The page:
With 74% of businesses using web forms for lead generation. It’s no wonder that UX designers and businesses are going through their forms with a fine tooth comb. They need increase the conversion rate and completion percetage as much as possible.
But with the dozens of rules on crafting the perfect form. Where do you begin?
Here we’ll go over some basics to make sure your form is off to a good start.
What’s in this guide:
Common use cases for forms
Forms are not only used for lead gen. They offer a wide variety of shapes, sizes, and uses. With online forms being so prevalent, you can be forgiven for overlooking them. Here are a few you may not even realize are forms.
- Surveys - Surveys are one avenue to gather user research. They can be as simple as you want. Such as a “tell us how we did”. Or as complicated. Like a multipage, survey on what the customer needs. They are appropriate throughout a customer’s journey.
- Contact forms - Free consultations, sweepstakes entrances, etc. Contact forms should ask for as much as you believe the consumer will give.
- Email sign up forms - the most important form field as considered by 97% of B2B businesses .These often pop up when you first land on a page. Sometimes giving an incentive such as a discount or free information guide.
- Booking forms - Whether you're hiring movers or booking a flight. Booking forms allow you to verify who you are and your needs. Along with allowing the business to handle your request.
- Subscription forms - Credit card information is a prerequisite for any subscription. That along with your name, email and possible phone number. These tend to be on the longer side of forms.
- Free trials - often the lead up into a subscription. Like a subscription, you have to enter credit card information. The hope is that you forget to cancel. Then they can charge you for the first month.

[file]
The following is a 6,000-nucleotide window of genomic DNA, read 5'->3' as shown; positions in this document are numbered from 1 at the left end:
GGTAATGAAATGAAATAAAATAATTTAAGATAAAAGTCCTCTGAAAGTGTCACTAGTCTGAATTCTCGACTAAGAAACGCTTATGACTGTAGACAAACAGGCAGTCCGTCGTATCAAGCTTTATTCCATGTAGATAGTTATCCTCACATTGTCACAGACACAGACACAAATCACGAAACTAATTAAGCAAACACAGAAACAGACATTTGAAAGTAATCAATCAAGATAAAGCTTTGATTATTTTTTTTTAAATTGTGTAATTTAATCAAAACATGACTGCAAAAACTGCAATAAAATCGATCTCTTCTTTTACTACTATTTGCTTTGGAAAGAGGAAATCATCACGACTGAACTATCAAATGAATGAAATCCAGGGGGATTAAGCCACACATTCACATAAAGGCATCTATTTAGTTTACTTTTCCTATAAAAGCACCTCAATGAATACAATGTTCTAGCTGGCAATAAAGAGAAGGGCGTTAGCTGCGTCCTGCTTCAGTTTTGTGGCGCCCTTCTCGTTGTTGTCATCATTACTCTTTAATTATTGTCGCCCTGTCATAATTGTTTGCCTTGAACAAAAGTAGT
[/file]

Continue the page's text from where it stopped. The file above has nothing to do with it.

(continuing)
12 form design best practices
The goal of any form should be to get it filled out by the maximum amount of people. However, a caveat is that strong arming users may get them to fill it out once. But the churn rate by doing so will cause more harm than good.
Here are 12 ways to immediately improve your forms.
1. Limit clicks per form
Making filling out your form effortless greatly increases the chance of people filling it out. With the 2nd biggest reason for abandoned forms being length. Your business needs to limit the amount of work users need to do. One huge mistake businesses make is including an aburd number of fields. Limiting clicks can look like:
- Minimizing drop down menus - Display radio buttons instead of adding another unnecesary click.
- Don’t slice input fields - Having a first and last name box does nothing but ask the user to do more work. Combine them and you already limit one click.
- Use sliders for specific range instead of two boxes - Sliders are more intuitive than numeric boxes. And often people don’t move the minimum box anyway!
Don’t do this: make the user input too much information.
Do this: Combine fields when possible( full name, date, etc).
2. Use inline form field validation
We’ve all had the frustration of filling out a long-winded form, maybe for a package. Clicking submit in the hopes the tedium is over. Only to be denied by an error. Frustrated, we then comb through the page to find the one tiny mistake.
Inline validation, kindly corrects the user before they move onto the next box. Allowing it to be fixed then and there.
Don’t do this: Only reveal errors after an attempted submission
Do this: reveal errors as they are inputted.
3. Chunk the form
What’s more of an intimidating ask? Running 10 miles or running half a mile 20 times. Most would say the 10 miles, even though the distance is the same. Running ten miles implies there is only mile 0 and mile 10 as far as progression is concerned. Running half a mile 20 times will have 20 progression markers.
We can use this same phycology in the creation of our long forms.
If users know they are on 50% through a form instead of x number page. They will be more likely to finish it.
How you chunk the form should be based off what your users respond to. Chunking it on one page with headers works. Or each section can be it’s own page.
Don’t do this: layout your form as one big page
Do this: segment your form based on questions or users.
4. Empathize call to action
Call to action(CTA) is simply telling your audience what to do.
Above is the email sign up for Neville Medhora’s copywriting course. He knows people are coming to this page because they are business owners or newbie copywriters. So his CTA pushes on that desire.